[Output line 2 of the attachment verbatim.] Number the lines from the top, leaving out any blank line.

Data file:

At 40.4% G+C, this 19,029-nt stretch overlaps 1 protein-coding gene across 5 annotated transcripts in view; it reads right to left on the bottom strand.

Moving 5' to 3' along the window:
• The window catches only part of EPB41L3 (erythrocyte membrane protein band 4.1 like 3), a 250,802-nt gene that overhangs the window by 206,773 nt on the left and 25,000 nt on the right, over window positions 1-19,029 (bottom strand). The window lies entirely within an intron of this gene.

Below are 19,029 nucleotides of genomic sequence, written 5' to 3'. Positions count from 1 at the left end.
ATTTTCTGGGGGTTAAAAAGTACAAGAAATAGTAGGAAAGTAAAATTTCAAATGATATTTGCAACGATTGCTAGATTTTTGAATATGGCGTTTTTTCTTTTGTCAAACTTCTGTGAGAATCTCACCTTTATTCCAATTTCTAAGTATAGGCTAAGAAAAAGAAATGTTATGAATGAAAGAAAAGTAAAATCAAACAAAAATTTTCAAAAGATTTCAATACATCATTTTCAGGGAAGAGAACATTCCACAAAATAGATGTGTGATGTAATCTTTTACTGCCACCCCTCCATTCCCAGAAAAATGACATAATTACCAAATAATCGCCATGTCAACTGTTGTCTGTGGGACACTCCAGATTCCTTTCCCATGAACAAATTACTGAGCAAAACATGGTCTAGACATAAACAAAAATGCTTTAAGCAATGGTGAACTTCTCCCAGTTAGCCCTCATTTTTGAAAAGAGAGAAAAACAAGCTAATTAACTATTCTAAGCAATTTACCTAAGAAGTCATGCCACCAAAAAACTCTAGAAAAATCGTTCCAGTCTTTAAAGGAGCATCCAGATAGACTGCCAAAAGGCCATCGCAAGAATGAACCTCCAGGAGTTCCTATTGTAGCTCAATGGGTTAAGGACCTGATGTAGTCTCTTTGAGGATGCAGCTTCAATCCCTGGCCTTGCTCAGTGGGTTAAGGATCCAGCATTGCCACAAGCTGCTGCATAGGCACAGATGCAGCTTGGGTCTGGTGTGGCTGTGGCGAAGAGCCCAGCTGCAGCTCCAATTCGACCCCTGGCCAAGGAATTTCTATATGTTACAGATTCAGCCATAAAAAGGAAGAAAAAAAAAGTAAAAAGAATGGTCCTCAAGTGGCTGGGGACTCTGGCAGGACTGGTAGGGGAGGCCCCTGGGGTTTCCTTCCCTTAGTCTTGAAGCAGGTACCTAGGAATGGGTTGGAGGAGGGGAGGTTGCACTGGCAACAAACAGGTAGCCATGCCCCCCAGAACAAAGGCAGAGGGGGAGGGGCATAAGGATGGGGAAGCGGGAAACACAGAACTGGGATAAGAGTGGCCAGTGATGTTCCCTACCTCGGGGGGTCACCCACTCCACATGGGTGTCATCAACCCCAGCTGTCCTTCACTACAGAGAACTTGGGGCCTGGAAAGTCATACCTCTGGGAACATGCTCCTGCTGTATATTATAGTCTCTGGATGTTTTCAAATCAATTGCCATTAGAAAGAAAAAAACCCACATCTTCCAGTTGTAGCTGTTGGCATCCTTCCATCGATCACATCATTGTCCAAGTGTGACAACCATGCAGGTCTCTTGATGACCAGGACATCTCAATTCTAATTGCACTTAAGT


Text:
Moving 5' to 3' along the window: